HYDERABAD: Banana fields in Sindh have been struck by panama wilt (fasarium wilt), a soil-borne fungus that originated in Tando Allahyar district, reports prepared by agriculture researchers said.
Lamon Kumar, a researcher and expert in banana tissue culture, associated with Agriculture Extension Department said, “There is no chemical solution for this disease. It requires adopting standard operating procedures (SOPs) and keeping the infected plants under quarantine.”
If the SOPs were not followed, “we may face colossal loss. Because the plant disease has the capacity to destroy all banana plants in a few months,” he added.
Researchers fear that soil-borne diseases might spread to other areas via people or vehicles, which carry soil. Initially, all activities should be halted, including movement of peasants, workers and tractor machinery to avoid the spread of the fungus. Precautionary measures include disinfecting shoes before entering banana fields, which might help control the disease.
Shahnaz Leghari, banana value-chain specialist working for a private project in Tando Allahyar and Matiari districts, said some banana farmers found problems in banana plants in the months of June and July 2021. “After orientation, the farmers have adopted SOPs and kept the infected plants under quarantine to avoid further spread of the virus.”
Panama wilt exists in the soil and spreads plant to plant through water, contaminating the other plants instantly. Therefore, there was need for awareness among farmers to manage this disease. “Otherwise, we do not have a permanent solution other than replacing banana with other crops,” she added.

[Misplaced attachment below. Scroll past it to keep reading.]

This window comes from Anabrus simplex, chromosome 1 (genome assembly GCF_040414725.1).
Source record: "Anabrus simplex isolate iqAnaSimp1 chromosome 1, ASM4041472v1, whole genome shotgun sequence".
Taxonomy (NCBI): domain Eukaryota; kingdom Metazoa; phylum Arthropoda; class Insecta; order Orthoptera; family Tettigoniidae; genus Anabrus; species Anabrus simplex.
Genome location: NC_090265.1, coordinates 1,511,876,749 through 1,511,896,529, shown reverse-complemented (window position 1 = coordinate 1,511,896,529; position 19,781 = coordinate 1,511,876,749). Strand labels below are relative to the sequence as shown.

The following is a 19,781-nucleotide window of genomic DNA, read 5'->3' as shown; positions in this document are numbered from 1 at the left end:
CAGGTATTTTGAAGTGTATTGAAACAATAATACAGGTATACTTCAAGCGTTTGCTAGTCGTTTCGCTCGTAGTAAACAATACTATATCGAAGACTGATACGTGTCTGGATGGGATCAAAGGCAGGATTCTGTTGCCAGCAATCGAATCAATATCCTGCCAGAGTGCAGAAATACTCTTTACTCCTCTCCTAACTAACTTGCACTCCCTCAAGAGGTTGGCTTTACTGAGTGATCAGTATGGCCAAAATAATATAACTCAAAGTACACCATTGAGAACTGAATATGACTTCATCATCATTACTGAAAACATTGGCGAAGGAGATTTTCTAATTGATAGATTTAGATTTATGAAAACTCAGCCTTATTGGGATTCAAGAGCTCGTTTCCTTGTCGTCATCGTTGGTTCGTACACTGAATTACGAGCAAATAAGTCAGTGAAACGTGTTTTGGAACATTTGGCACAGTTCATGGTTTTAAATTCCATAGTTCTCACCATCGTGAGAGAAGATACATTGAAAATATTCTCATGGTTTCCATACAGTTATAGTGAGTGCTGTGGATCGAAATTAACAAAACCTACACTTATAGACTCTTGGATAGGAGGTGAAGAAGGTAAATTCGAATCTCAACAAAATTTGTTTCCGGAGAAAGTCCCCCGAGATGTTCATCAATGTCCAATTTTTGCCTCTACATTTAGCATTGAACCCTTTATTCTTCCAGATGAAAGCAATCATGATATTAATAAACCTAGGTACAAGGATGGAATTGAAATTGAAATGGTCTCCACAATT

Farmers who replant bananas on the same soil might face similar problems, because the soil might remain a carrier for at least 40 years.
Presently, panama wilt has been reported in Tando Allahyar fields, but researchers of Sindh agriculture extension department as well as the provincial agriculture research institute believe the fungus exists in all the banana fields across the province.
Some researchers pointed out that the fundus was first reported in the banana fields of coastal district Thatta after 2010-2011 floods. But since the authorities never took it seriously, the disease was now spreading plant to plant and field to field, they claimed.
Data on banana cultivation has not been updated; however, estimates suggest plantations were spread over 100,000 acres of land. Sindh contributes 90 percent banana, while only 10 percent comes from the southern parts of Punjab.
Sindh has banana fields in Hyderabad, Tando Allahyar, Matiari, Tando Muhammad Khan, parts of Thatta, Badin, Naushehro Feroz, Nawab Shah, Sukkur and Khairpur districts.
Thatta district was a major contributor of banana produce till 2015, but after witnessing water scarcity and diseases, many farmers replaced these fields with other crops. Now hardly a few farmers tend banana fields on a small scale in Thatta.
Banana farmers in Thatta recalled the deadly disease in 1988, which destroyed many potential banana fields, leaving farmers in a helpless situation. But, they said since banana plantations needed water at least once a week, maintenance became unaffordable and they cleaned the fruit plants.
Big landlords do not cultivate banana and prefer sugarcane, wheat, cotton and mango orchards on a larger scale. Only small scale farmers cultivate banana.
Among them many farmers have already replaced their banana fields with other fruit orchards and crops, considering risk factors in terms of lowering productivity and increasing cost to maintain this fruit in fields, especially when diseases strike oner after another.
Researchers said they were keeping a close eye to gauge the situation in March and April, expecting the disease might appear in the summer season.
Since chemical agents are not effective in managing the disease, the only options are prevention, very early recognition and rapid containment of outbreak to prevent an epidemic.
Earlier, Sindh farmers and researchers have also found other diseases, including bunchy top, which caused destruction of bananas in different areas. This new phenomenon has knocked the doors of research institutes, academia and concerned government departments, that need to deal with the problem to save the banana industry on war footing.
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